My hope is in thee. “If I shall find favour in the eyes of the Lord, he will bring me again, and shew me....his habitation” (2 Sam. 15:25).
Deliver me from all my transgressions. The denunciation uttered by Nathan (2 Sam. 12:7-12) took away any further attempt at evasion. Now there is only stark honesty about himself. This rebellion and most of the other troubles in this part of his reign stem from his appalling lapse (2 Sam. 12:10,11). Hence v. 9: thou didst it.

The reproach of the foolish. Shimei’s railing: 2 Sam. 16:7,8.
Thou didst it. “God hath bidden him curse”: 2 Sam. 16:10.
Thy stroke. David felt the penalty of sin in his own person: cp. Psa. 38:1-11, and see on Psa. 41.
Thou makest his beauty to consume away like a moth. (a) David’s good looks (1 Sam. 16:12), and (b) his royal dignity.
O spare me, that I may recover strength, before I go hence, and be no more. Had David contemplated offering himself for the sins of Absalom and the rest (thus foreshadowing Christ)? “O my son Absalom....would God I had died for thee” (2 Sam. 18:33). But instead it was Absalom who was “no more”, under a heap of stones (2 Samuel 18:17).

5. Messianic fulfillment

Reference of this psalm to Christ is difficult in places, but must be considered.

Even as pertaining to Jesus, these verses describe the natural human impulse to anger — an impulse which is in every man, even the Messiah! Against such impulses Jesus too had to contend. But note especially: while the wicked is before me. Blatantly evil men must have been a sore provocation to Jesus on many an occasion: e.g. Mark 3:5; Matt. 23:13-36.
I was dumb with silence. Isa. 53:7.

I held my peace....from good, i.e. from self-justification when on trial for his life (Matt. 27:13,14).
An amazing but true confession by Christ concerning himself. He was man at his best state, and yet because of his inheritance of a fallen human nature with all its propensities (transgressions: v. 8!), there must have been times when he felt utterly weighed down.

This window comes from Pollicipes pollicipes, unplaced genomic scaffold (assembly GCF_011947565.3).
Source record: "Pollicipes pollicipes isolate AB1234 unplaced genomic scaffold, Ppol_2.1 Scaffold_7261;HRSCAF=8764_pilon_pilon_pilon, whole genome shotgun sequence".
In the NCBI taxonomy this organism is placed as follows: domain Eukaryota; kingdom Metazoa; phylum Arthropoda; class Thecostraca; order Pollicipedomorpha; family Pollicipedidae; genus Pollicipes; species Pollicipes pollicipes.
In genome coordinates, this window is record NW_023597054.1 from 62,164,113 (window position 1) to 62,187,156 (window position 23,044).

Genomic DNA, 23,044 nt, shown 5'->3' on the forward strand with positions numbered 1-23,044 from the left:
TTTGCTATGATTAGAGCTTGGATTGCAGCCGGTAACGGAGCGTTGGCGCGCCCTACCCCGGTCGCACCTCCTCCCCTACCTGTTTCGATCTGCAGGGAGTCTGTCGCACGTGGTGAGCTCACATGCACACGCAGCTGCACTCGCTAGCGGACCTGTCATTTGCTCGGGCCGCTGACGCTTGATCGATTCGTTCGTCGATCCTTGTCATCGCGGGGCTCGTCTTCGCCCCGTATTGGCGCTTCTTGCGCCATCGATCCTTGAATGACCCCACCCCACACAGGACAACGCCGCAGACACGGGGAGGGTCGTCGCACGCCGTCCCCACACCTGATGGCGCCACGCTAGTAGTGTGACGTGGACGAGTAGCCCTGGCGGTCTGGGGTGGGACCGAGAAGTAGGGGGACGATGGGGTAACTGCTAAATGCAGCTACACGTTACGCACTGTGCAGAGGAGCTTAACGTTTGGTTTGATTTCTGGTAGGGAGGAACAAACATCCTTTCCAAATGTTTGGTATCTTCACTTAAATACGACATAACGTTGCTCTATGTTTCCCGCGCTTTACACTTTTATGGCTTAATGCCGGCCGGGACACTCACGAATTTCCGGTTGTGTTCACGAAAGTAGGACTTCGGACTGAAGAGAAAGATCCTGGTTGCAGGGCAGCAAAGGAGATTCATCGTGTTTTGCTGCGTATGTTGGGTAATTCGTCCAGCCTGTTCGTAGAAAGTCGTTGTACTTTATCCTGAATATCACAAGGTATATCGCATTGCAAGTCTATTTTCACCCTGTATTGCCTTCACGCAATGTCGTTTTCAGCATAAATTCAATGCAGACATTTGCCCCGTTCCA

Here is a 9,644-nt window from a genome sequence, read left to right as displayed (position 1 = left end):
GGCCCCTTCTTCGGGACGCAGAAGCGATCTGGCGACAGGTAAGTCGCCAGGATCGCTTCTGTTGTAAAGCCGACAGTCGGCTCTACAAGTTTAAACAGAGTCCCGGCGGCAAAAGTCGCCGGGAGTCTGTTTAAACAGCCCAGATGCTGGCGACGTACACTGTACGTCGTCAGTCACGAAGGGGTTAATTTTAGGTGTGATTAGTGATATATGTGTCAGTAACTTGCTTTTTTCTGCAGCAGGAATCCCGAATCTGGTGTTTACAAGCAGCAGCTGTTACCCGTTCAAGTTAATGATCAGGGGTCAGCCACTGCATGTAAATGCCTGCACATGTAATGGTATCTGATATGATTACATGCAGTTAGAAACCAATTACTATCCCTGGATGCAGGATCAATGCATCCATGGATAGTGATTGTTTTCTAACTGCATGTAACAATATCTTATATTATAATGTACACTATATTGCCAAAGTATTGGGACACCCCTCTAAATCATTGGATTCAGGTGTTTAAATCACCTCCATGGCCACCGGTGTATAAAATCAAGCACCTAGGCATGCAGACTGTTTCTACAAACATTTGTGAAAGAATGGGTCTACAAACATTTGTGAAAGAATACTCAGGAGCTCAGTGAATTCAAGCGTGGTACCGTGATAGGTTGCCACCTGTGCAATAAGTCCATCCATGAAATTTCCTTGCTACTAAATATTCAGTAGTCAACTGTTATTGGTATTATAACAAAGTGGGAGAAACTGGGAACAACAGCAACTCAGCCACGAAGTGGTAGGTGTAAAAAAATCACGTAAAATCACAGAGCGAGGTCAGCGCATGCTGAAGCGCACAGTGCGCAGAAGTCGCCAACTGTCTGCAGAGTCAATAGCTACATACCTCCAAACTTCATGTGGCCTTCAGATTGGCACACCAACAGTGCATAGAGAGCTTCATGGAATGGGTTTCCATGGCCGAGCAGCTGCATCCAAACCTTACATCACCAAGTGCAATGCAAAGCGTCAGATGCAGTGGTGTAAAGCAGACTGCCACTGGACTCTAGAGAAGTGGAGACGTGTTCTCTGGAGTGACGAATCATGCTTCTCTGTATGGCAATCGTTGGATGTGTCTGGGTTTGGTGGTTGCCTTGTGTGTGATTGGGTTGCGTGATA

The reproach of the foolish. Matt. 27:39-44.
Thou didst it. “It pleased the Lord to bruise him” (Isa. 53:10).
Thy stroke. The word which is used more than 50 times in Lev. 13 and 14 with reference to leprosy (s.w. Psa. 38:11 and Isa. 53:4,8).
His beauty. Isa. 52:14; 53:2 (s.w. desire). Consider also John 8:57, where a man just over 30 years of age was assumed to be almost 50!
My tears. Heb. 5:7: “strong crying and tears” in the garden.

A stranger...a sojourner, as all my fathers were. And thus he is a true “Seed” of Abraham (Rom. 15:8), and Isaac and Jacob (Heb. 11:8,9), who “all died in faith”....confessing that they were strangers and pilgrims on the earth (Heb. 11:13). “Foxes have holes, and birds of the air have nests; but the Son of man hath not where to lay his head” (Luke 9:58).
O spare me, that I may recover strength, before I go hence, and be no more. This is poignantly descriptive of the agonies of Gethsemane.

6. Other details

I will keep my mouth with a bridle (or “muzzle”: NEB, NIV). “If any man offend not in word, the same is a perfect man, and able also to bridle the whole body” (James 3:2). Compare Psa. 17:3; 32:9; 141:3.